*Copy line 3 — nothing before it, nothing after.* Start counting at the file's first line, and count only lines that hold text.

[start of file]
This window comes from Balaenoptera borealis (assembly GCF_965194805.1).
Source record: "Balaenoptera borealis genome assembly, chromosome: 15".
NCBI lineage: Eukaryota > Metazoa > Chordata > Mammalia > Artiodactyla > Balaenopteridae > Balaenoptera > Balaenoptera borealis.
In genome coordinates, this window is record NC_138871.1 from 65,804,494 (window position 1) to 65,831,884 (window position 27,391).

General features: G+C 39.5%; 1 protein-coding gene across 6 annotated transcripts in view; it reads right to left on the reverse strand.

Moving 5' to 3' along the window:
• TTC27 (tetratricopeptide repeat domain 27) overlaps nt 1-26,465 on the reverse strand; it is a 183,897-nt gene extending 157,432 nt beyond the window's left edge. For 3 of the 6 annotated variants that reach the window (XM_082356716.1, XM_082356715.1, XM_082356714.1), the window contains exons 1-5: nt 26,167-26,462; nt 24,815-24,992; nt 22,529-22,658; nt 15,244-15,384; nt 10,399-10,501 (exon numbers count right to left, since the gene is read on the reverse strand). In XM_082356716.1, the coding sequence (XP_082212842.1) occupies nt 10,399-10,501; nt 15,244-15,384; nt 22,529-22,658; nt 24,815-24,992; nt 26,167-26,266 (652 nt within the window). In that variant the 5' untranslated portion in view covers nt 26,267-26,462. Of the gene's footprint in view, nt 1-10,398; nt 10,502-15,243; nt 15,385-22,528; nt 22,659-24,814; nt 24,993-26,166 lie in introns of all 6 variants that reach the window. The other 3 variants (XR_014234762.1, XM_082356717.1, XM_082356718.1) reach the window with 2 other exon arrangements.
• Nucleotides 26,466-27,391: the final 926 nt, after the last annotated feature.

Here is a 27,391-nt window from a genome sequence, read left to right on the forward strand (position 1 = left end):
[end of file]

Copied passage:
NCBI lineage: Eukaryota > Metazoa > Chordata > Mammalia > Artiodactyla > Balaenopteridae > Balaenoptera > Balaenoptera borealis.